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Ukraine bears share of blame for nursing home attack: UN

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A United Nations report says Ukraine’s armed forces bear a large share of the blame for a deadly assault on a care home for the elderly and disabled.

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Two weeks after Russia launched its invasion of Ukraine, Kremlin-backed rebels assaulted a nursing home in the eastern region of Luhansk. Dozens of elderly and disabled patients, many of them bedridden, were trapped inside without water or electricity.

The March 11 assault set off a fire that spread throughout the facility, suffocating people who couldn’t move.

A small number of patients and staff escaped and fled into a nearby forest, finally getting assistance after walking for 5 kilometers.

In a war awash in atrocities, the attack on the nursing home near the village of Stara Krasnyanka stood out for its cruelty. And Ukrainian authorities placed the fault squarely on Russian forces, accusing them of killing more than 50 vulnerable civilians in a brutal and unprovoked attack.

But a new United Nations report has found that Ukraine’s armed forces bear a large, and perhaps equal, share of the blame for what happened in Stara Krasnyanka, which is about 580 kilometers southeast of Kyiv.

A few days before the attack, Ukrainian soldiers took up positions inside the nursing home, effectively making the building a target.

At least 22 of the 71 patients survived the assault, but the exact number of people killed remains unknown, according to the UN.

The report by the UN's Office of the High Commissioner for Human Rights doesn’t conclude the Ukrainian soldiers or the Moscow-backed separatist fighters committed a war crime.

But it said the battle at the Stara Krasnyanka nursing home is emblematic of the human rights office’s concerns over the potential use of “human shields” to prevent military operations in certain areas.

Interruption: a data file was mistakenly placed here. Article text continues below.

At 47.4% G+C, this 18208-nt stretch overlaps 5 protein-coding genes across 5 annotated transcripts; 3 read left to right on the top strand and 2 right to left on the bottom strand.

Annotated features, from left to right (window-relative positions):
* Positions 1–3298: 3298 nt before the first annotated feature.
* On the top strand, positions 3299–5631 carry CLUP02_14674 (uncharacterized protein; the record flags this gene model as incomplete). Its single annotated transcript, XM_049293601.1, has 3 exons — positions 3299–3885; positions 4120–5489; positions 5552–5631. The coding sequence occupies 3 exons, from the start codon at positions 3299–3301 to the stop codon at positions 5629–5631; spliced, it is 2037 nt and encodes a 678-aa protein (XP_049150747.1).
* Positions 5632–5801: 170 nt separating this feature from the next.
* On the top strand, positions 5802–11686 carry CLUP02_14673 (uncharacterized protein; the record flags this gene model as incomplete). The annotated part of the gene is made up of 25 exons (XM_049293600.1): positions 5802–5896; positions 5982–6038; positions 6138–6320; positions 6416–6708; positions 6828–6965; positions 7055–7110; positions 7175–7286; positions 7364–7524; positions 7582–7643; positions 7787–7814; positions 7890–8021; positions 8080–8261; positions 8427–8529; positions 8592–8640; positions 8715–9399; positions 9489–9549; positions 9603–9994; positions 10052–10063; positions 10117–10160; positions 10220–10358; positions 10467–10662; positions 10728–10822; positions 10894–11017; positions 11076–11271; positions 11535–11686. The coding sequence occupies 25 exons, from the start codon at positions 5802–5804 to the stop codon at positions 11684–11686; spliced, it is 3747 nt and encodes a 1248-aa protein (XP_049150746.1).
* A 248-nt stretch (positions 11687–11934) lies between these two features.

The aftermath of the attack on the Stara Krasnyanka home also provides a window into how both Russia and Ukraine move quickly to set the narrative for how events are unfolding on the ground — even when those events may still be shrouded by the fog of war.

For Ukraine, maintaining the upper hand in the fight for hearts and minds helps to ensure the continued flow of billions of dollars in Western military and humanitarian aid.

Russia’s frequently indiscriminate shelling of apartment buildings, hospitals, schools and theaters has been the primary cause of the war’s thousands of civilian casualties.

But Ukraine also must abide by the international rules of the battlefield.

David Crane, a former US Defense Department official and a veteran of numerous international war crime investigations, said the Ukrainian forces may have violated the laws of armed conflict by not evacuating the nursing home’s residents and staff.

“The bottom-line rule is that civilians cannot intentionally be targeted. Period. For whatever reason,” Crane said.

“The Ukrainians placed those people in a situation which was a killing zone. And you can’t do that.”

The UN report examined violations of international human rights law that have occurred in Ukraine since Russia invaded on February 24.

The Stara Krasnyanka attack totals just two paragraphs in the 38-page report. Although brief, this short section is the most detailed and independent examination of the incident that’s been made public.

At the beginning of March, according to the UN report, “when active hostilities drew nearer to the care house,” its management requested repeatedly that local authorities evacuate the residents.

But an evacuation wasn’t possible because Ukrainian forces were believed to have mined the surrounding area and blocked roads, the report said.

While the opposing sides blame each other for the Stara Krasnyanka tragedy, the grim reality is that much of the war in Ukraine is being fought in populated areas, increasing the potential for civilian casualties.

Those deaths and injuries become almost inevitable when the civilians are caught in the line of fire.

“The Russians are the bad guys (in this conflict). That’s pretty clear,” Crane said. “But everybody is accountable to the law and the laws of armed conflict.”

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